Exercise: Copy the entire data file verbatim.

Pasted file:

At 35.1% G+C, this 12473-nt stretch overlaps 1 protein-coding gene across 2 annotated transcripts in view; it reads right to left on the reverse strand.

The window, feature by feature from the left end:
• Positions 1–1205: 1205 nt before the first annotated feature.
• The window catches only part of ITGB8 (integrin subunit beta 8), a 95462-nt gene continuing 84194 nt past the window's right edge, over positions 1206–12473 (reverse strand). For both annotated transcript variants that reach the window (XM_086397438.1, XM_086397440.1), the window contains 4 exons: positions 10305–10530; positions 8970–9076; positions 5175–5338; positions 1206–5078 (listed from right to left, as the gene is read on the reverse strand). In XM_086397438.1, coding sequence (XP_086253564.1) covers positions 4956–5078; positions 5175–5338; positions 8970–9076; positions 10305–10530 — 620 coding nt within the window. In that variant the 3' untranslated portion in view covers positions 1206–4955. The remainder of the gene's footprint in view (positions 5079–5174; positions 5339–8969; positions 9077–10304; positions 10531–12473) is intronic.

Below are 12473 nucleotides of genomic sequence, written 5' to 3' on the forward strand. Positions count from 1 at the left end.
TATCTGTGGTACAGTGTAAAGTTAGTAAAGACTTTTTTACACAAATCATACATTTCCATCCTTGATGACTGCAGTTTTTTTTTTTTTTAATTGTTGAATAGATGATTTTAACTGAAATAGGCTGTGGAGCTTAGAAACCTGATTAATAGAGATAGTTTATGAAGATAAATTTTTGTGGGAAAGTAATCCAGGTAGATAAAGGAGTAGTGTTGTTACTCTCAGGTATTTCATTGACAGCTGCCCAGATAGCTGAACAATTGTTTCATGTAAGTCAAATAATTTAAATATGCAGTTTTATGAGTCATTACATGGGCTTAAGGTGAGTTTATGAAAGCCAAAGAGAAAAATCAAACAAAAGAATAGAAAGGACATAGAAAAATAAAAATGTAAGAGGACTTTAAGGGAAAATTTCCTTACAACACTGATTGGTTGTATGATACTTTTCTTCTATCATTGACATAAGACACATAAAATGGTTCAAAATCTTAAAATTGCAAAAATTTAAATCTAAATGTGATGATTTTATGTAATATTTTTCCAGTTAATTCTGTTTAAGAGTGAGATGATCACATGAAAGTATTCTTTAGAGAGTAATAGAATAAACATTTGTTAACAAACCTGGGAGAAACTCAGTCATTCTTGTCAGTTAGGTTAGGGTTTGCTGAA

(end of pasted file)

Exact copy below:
At 35.1% G+C, this 12473-nt stretch overlaps 1 protein-coding gene across 2 annotated transcripts in view; it reads right to left on the reverse strand.

The window, feature by feature from the left end:
• Positions 1–1205: 1205 nt before the first annotated feature.
• The window catches only part of ITGB8 (integrin subunit beta 8), a 95462-nt gene continuing 84194 nt past the window's right edge, over positions 1206–12473 (reverse strand). For both annotated transcript variants that reach the window (XM_086397438.1, XM_086397440.1), the window contains 4 exons: positions 10305–10530; positions 8970–9076; positions 5175–5338; positions 1206–5078 (listed from right to left, as the gene is read on the reverse strand). In XM_086397438.1, coding sequence (XP_086253564.1) covers positions 4956–5078; positions 5175–5338; positions 8970–9076; positions 10305–10530 — 620 coding nt within the window. In that variant the 3' untranslated portion in view covers positions 1206–4955. The remainder of the gene's footprint in view (positions 5079–5174; positions 5339–8969; positions 9077–10304; positions 10531–12473) is intronic.

Below are 12473 nucleotides of genomic sequence, written 5' to 3' on the forward strand. Positions count from 1 at the left end.
TATCTGTGGTACAGTGTAAAGTTAGTAAAGACTTTTTTACACAAATCATACATTTCCATCCTTGATGACTGCAGTTTTTTTTTTTTTTAATTGTTGAATAGATGATTTTAACTGAAATAGGCTGTGGAGCTTAGAAACCTGATTAATAGAGATAGTTTATGAAGATAAATTTTTGTGGGAAAGTAATCCAGGTAGATAAAGGAGTAGTGTTGTTACTCTCAGGTATTTCATTGACAGCTGCCCAGATAGCTGAACAATTGTTTCATGTAAGTCAAATAATTTAAATATGCAGTTTTATGAGTCATTACATGGGCTTAAGGTGAGTTTATGAAAGCCAAAGAGAAAAATCAAACAAAAGAATAGAAAGGACATAGAAAAATAAAAATGTAAGAGGACTTTAAGGGAAAATTTCCTTACAACACTGATTGGTTGTATGATACTTTTCTTCTATCATTGACATAAGACACATAAAATGGTTCAAAATCTTAAAATTGCAAAAATTTAAATCTAAATGTGATGATTTTATGTAATATTTTTCCAGTTAATTCTGTTTAAGAGTGAGATGATCACATGAAAGTATTCTTTAGAGAGTAATAGAATAAACATTTGTTAACAAACCTGGGAGAAACTCAGTCATTCTTGTCAGTTAGGTTAGGGTTTGCTGAA